As broker John Townsend stood at home plate and sang the first bar of the national anthem at AutoZone Park, home of the Memphis Redbirds, the audience was likely wishing that Shania Twain or the Dixie Chicks were there instead.
But when Townsend completed his stirring operatic version of "The Star-Spangled Banner," the crowd of 5,500 people far more familiar with country singers roared its approval with a standing ovation.
Townsend's rendition was so moving that one of the Redbirds' coaches ran over to him and said, "That was tremendous! It made the hair on the back of my head stand up!"
"I knocked 'em dead," says Townsend, an A.G. Edwards broker in Memphis. He first performed for the Redbirds, the St. Louis Cardinals' top minor league baseball team, in May 1999. He has sung the anthem for the Redbirds two other times, including this past August.
"Obviously, opera is not the typical genre in Memphis, which is considered the home of blues and rock 'n' roll," says Dakota Crow, director of promotions for the Redbirds. "But John was just great. It was a refreshing change."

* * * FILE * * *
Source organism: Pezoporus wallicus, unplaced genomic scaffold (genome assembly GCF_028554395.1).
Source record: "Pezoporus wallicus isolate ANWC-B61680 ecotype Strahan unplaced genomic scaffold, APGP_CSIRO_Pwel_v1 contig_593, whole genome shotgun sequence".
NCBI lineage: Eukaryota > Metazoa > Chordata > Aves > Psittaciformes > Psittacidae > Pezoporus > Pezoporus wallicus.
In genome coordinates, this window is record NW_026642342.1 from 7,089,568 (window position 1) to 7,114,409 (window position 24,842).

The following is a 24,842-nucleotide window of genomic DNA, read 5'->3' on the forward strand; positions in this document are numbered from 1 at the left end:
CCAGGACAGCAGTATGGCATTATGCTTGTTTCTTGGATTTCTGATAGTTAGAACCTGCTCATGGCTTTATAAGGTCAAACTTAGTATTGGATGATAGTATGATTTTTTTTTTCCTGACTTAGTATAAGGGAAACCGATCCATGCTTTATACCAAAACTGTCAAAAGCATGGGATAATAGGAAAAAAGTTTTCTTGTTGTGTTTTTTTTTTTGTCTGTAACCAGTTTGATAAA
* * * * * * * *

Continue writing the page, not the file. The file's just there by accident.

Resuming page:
For the 19-year veteran broker, singing the national anthem at a baseball stadium is a dream come true. "I pitched a no-hitter when I was in Little League and felt I was destined for the major leagues," he says. "It didn't quite turn out that way."
Townsend still hasn't sung the anthem at a major league park, but he is hoping to fulfill that fantasy soon, perhaps at Busch Stadium in St. Louis, which just happens to be where A.G. Edwards is headquartered.
Townsend, who's been with A.G. Edwards for nine years, played trumpet in high school. He captured two state solo awards and toured Europe with the all-state band. He then added vocals to his repertoire at the University of Mississippi. Later, he took voice lessons with Ethel Taylor Maxwell, a prominent voice teacher.
In 1990, Townsend was accepted into The Lauritz Melchior Foundation International Heroic Tenors Competition at the Metropolitan Opera House in New York. It's a competition commonly referred to as "The Tenor Olympic Games."
Being allowed to perform at the Met was the greatest honor he's received for his talent, Townsend says, but singing the national anthem is something he prizes as well. He considers the anthem a sacred, serious song, yet today's sports environment doesn't offer it much respect. Townsend says the anthem "has been slaughtered."
"Most national anthem singers nowadays are pop singers or country singers, and they just mangle the song," Townsend says. "Someone always seems to have to put a twist on it or jazz it up. It's inappropriate."
Townsend's smooth operatic rendition is soothing to an audience. "I sound as good as anyone," he says. "Heck, I've studied music for 25 years.
I ought to sound good."